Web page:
It's likely you have already figured this out: Landlords tend not to appreciate pets. If you have man's best friend, your hunt for a new apartment will be more challenging, but certainly not hopeless. Generally speaking, the more restrictive the apartment market gets, the more picky property owners can become, showing favoritism for tenants who don't have house animals, particularly agressive dogs.
Below are a few good tricks for renting with pets:
1) Most apartments accept pets to some degree. Restrictions generally center around the number of house animals you've got, aggressive breed dogs, or big pets.
2) Start by looking for pet-friendly rentals. Apartment complexes with dog-parks, or that offer various units with small yards, will probably accept more breeds or large pets.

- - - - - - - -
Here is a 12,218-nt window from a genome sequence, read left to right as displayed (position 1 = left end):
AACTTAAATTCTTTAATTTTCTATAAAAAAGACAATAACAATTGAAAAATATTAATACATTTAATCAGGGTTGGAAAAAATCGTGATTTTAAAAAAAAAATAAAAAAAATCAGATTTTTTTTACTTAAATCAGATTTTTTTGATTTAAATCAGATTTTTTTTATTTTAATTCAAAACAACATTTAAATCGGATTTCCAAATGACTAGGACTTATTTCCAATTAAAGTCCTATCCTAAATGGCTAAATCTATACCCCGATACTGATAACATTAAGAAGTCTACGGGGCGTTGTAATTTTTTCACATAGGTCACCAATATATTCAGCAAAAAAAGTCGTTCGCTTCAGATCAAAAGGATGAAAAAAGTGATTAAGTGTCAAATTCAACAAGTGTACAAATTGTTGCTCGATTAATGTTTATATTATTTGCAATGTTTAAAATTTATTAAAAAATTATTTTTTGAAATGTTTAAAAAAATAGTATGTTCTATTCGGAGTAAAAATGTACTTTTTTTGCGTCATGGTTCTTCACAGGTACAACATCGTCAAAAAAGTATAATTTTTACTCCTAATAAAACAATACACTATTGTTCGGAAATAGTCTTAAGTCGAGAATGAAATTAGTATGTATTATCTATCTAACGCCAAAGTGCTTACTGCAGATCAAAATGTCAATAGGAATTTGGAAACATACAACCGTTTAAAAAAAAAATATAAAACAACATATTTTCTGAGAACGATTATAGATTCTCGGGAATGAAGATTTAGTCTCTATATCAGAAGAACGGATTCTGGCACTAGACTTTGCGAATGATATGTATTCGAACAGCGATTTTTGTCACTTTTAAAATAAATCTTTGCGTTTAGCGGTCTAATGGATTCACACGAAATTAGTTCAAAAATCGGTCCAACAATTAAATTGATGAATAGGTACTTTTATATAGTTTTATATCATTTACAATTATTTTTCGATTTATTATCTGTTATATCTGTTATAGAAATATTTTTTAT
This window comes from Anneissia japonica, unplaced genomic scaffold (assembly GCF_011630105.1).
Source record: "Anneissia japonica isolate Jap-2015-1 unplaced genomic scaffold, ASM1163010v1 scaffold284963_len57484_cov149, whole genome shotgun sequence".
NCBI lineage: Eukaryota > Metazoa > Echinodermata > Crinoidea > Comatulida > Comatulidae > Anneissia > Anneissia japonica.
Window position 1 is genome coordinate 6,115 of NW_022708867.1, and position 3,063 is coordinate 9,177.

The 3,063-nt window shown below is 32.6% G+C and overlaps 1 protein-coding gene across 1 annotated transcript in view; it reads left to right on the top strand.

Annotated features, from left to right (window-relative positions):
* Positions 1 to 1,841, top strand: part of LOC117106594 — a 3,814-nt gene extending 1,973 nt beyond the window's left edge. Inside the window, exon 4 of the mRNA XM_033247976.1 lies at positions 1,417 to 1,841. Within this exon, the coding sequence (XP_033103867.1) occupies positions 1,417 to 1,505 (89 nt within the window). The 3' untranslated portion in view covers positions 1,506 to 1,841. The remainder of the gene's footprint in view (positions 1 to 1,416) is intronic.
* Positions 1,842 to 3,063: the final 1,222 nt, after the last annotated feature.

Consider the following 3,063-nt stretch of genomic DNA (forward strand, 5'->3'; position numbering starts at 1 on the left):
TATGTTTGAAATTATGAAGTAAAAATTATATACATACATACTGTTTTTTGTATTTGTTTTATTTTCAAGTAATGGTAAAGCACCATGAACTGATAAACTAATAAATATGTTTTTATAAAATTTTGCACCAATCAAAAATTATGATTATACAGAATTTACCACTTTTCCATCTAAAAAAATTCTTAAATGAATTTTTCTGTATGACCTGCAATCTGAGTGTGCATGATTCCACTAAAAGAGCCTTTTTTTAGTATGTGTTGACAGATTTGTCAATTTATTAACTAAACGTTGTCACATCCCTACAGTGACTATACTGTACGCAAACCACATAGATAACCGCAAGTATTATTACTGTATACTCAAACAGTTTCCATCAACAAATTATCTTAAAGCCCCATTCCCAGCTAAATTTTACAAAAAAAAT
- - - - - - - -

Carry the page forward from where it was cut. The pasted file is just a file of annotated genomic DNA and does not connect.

3) Find some good references for your pet. Former landlords or building managers are best. Sometimes your vet might make a good reference. The point is for it to be crystal clear that you don't have a problem pet.
4) A lot of the opposition to dogs is a fear they'll bark often (particularly when the tenant is not home), disturbing other tenants. When your dog is not of the barking variety, make sure you point out that when applying for an apartment.
5) Some cat-friendly landlords will probably accept little dogs.
6) Pet cats have a much better possibility of being accepted if they are de-clawed, neutered and guaranteed to be housebroken.
7) Homes are more likely to take your pet, because they often have yards, so you may need to focus on that route.